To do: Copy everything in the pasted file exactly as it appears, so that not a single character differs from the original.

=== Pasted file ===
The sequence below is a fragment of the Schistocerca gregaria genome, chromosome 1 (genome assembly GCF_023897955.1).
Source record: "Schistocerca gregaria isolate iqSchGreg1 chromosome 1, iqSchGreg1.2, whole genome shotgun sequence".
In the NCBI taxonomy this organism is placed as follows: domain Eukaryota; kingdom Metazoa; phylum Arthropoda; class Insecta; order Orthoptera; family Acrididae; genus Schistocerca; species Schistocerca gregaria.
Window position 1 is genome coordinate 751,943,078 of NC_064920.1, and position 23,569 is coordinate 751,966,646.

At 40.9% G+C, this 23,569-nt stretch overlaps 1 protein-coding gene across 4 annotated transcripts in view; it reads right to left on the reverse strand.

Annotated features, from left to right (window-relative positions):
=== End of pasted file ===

The sequence below is a fragment of the Schistocerca gregaria genome, chromosome 1 (genome assembly GCF_023897955.1).
Source record: "Schistocerca gregaria isolate iqSchGreg1 chromosome 1, iqSchGreg1.2, whole genome shotgun sequence".
In the NCBI taxonomy this organism is placed as follows: domain Eukaryota; kingdom Metazoa; phylum Arthropoda; class Insecta; order Orthoptera; family Acrididae; genus Schistocerca; species Schistocerca gregaria.
Window position 1 is genome coordinate 751,943,078 of NC_064920.1, and position 23,569 is coordinate 751,966,646.

At 40.9% G+C, this 23,569-nt stretch overlaps 1 protein-coding gene across 4 annotated transcripts in view; it reads right to left on the reverse strand.

Annotated features, from left to right (window-relative positions):